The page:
What is worth noting here is not just the magnitude of inflows - but the ever growing participation by institutions. While many traders would find a greater institutional participation as favorable to market conditions, I would strongly disagree with that logic. Institutional managers during market extremes are rarely doing what they personally would advocate. Because of the infusions of new money during rallies and redemptions during crashes, they are forced to invest or liquidate against their own best judgment.
In a sense they create the monster that eventually takes down the house.
Look no further than the institutional participation during the melt-up in equities in 2007. The retail investor/trader was basically a nonparticipant (net inflows), yet the market eventually collapsed upon the weight of the institutions.
It is why trading is often counter intuitive to the obvious perspective of the financial media.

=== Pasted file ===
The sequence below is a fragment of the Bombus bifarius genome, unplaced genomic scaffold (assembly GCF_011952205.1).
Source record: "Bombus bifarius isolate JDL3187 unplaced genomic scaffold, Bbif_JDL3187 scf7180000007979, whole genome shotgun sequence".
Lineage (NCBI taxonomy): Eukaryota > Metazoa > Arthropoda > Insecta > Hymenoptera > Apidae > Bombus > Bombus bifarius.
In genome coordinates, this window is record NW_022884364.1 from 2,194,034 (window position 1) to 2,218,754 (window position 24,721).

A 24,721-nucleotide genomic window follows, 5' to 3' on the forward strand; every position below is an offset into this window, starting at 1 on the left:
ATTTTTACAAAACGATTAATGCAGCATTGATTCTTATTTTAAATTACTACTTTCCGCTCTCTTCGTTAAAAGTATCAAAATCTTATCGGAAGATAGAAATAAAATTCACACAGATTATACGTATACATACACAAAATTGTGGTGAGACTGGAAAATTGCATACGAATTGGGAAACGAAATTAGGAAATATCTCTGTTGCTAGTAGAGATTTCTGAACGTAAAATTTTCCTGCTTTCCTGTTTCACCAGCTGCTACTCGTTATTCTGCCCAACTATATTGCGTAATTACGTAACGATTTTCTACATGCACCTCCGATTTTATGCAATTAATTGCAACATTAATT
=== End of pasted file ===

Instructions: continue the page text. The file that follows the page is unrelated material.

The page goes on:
"My objection was that at or near the top of every single major market move, we can find intelligent people who argue that we have said goodbye to the usual cycles of the past and are now embarking on a new period of linearity. If you were around the last equity market top in 1999 and 2000 you won’t have to strain hard to remember the arguments. Who could forget “Dow 36,000″?
Casting back a few more years to the infamous 1920 equity market bubble, we have the infamous words of Yale economist Irving Fisher, who said days before the crash, “Stock prices have reached what looks like a permanently high plateau.” And I’m sure you won’t have any difficulty in coming up with more examples.
While we may scoff at these past arguments with the perfect knowledge that hindsight provides us, at the time they were intelligently sourced and convinced many.
So that provides the biggest caveat emptor whenever we hear the words “it is different this time” or any variations thereof." April 28, 2011